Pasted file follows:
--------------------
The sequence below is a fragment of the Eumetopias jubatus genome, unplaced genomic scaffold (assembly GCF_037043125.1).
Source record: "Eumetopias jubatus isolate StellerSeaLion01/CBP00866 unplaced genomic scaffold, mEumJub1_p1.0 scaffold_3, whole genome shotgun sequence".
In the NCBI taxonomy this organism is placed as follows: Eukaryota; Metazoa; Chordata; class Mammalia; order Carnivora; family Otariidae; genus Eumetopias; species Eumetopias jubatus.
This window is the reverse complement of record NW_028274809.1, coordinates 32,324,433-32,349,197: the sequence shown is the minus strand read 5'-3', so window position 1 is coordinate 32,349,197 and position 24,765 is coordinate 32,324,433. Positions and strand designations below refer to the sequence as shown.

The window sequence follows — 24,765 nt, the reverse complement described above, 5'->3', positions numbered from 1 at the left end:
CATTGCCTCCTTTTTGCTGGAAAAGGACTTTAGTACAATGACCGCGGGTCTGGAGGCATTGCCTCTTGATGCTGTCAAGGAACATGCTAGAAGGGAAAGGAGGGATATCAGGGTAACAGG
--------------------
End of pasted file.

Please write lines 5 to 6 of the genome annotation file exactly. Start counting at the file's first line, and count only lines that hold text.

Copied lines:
The window sequence follows — 24,765 nt, the reverse complement described above, 5'->3', positions numbered from 1 at the left end:
CATTGCCTCCTTTTTGCTGGAAAAGGACTTTAGTACAATGACCGCGGGTCTGGAGGCATTGCCTCTTGATGCTGTCAAGGAACATGCTAGAAGGGAAAGGAGGGATATCAGGGTAACAGG